daru

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This is a good conversation. Liked both Andy's and TeveTorbes posts. Which is a contradiction maybe. I'm just trying to learn to see things from multiple perspectives.
 

MJ DeMarco

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You didn't finish the story... the part that no one tells... I wonder, who has it?
Screen Shot 2017-09-11 at 8.25.40 AM.png
 

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andyhaus44

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amp0193, can you please share the name of the book?

So a couple of weeks ago, we got a kid's book from the library that was powerful to read. The author was reflecting back on how every Friday morning, for his entire childhood, him and his dad would walk to the same nearby cafe and get breakfast.

So, I was already kind of thinking about how I needed to start some sort of significant ritual with my kids.


Then I read the first line of your post on Monday, and it gave me a shot of clarity on how my choices recently have not been in line with my desires.

Between running my old business, trying to sell that business, and launching a new business... I've been working a lot lately.


After reading your post, I decided that my "ritual" was going to give up every Friday to my daughter (who's now almost 3), from now until when she goes to kindegarten. No work (well, maybe just a little before breakfast) and then just me and her all day.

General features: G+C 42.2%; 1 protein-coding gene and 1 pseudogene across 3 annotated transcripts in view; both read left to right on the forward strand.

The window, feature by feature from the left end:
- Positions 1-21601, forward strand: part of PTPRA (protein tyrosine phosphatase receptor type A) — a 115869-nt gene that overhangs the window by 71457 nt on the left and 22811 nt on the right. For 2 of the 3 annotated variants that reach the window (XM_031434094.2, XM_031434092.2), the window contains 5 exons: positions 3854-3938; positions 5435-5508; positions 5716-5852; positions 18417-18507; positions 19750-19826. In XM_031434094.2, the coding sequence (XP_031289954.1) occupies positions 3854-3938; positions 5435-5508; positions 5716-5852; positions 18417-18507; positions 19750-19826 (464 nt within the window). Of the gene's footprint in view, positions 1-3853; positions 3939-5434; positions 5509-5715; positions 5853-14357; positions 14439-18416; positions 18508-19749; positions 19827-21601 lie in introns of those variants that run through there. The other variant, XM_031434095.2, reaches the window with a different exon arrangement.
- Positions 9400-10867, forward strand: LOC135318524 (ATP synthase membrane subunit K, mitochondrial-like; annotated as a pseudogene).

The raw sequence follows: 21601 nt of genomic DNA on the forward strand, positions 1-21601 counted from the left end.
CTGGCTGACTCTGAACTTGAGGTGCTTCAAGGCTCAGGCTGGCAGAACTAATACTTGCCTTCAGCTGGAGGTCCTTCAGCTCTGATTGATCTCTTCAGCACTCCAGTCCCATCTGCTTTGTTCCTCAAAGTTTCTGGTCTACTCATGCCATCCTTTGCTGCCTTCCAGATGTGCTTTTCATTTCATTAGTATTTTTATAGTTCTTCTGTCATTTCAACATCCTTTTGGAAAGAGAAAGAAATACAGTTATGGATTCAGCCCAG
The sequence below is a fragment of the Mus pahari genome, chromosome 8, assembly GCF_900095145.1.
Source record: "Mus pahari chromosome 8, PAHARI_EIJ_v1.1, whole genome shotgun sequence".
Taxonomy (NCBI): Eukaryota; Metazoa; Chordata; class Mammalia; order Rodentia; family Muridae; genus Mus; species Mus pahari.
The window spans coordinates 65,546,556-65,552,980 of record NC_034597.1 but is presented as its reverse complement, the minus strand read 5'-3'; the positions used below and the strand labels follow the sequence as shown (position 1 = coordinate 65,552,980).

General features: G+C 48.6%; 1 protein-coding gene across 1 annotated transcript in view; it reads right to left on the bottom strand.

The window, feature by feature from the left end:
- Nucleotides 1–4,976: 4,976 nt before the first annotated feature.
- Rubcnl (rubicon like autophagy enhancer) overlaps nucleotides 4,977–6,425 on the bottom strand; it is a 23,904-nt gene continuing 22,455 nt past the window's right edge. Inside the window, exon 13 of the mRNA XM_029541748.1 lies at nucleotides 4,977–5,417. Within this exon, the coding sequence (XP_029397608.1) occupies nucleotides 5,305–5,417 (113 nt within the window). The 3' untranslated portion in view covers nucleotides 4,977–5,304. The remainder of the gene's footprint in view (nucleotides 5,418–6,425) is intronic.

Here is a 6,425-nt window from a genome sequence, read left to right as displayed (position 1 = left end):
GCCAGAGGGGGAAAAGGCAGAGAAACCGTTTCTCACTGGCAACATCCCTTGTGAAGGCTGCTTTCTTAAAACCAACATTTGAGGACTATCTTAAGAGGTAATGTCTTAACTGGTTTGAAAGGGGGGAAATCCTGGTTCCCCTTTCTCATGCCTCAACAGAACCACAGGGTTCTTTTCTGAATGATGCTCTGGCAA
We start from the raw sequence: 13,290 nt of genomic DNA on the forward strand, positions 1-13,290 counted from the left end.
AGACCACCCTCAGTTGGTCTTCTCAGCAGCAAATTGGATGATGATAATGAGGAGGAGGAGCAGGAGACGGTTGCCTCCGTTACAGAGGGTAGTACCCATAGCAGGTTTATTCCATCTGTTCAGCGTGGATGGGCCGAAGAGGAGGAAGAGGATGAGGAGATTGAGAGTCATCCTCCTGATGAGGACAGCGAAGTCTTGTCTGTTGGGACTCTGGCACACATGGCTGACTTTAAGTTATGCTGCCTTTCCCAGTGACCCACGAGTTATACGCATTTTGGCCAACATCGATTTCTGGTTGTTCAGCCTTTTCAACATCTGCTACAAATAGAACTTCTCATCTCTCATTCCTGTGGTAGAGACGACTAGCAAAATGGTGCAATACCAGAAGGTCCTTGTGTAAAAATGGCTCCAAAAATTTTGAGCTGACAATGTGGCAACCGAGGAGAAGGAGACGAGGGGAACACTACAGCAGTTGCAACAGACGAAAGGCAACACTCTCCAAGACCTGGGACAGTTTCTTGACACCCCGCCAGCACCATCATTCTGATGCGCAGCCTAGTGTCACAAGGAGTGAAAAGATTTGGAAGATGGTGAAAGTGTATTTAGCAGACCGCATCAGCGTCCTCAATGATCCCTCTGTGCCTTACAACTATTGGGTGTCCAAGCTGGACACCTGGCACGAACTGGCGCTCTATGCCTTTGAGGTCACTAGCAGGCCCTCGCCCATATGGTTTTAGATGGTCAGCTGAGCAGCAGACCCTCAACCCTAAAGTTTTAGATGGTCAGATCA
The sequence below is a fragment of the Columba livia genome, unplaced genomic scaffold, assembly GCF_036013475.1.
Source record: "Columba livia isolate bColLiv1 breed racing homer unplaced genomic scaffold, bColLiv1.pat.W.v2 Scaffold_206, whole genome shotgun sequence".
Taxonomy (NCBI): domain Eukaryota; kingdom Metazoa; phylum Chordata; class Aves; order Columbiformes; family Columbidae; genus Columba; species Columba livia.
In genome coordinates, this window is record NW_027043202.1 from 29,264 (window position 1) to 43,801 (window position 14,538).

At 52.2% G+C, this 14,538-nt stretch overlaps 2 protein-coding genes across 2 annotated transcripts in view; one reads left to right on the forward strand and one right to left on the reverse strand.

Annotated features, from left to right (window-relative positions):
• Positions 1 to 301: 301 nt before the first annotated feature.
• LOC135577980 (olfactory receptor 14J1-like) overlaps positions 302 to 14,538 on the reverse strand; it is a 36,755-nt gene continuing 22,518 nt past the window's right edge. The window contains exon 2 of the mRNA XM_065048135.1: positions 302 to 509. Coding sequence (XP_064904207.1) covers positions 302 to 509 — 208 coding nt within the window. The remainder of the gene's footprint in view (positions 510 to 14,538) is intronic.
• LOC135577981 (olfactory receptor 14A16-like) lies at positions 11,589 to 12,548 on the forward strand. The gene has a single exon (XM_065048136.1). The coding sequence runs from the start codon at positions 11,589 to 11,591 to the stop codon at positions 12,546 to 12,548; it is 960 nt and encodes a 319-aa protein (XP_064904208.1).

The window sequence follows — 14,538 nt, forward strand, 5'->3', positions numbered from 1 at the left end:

Friday #1 (yesterday) - Using a combination of bicycle & train we went on an adventure to get to DFW Airport. They have a plane watching pavilion right off the runways, and we had a picnic lunch and watched planes. They had a speaker broadcasting the real-time radio chatter, which I thought was really neat!

You know it's been a good day when the kid is so drained they go to bed an hour earlier than normal!



I don't have set plans yet for the next few Fridays, but I think we're just going to explore DFW by train and bicycle and see all the neat places we can find.
 

The Abundant Man

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How many times do you go to Jimmy Johns? I used to see that all the time when I used to work there when I was younger.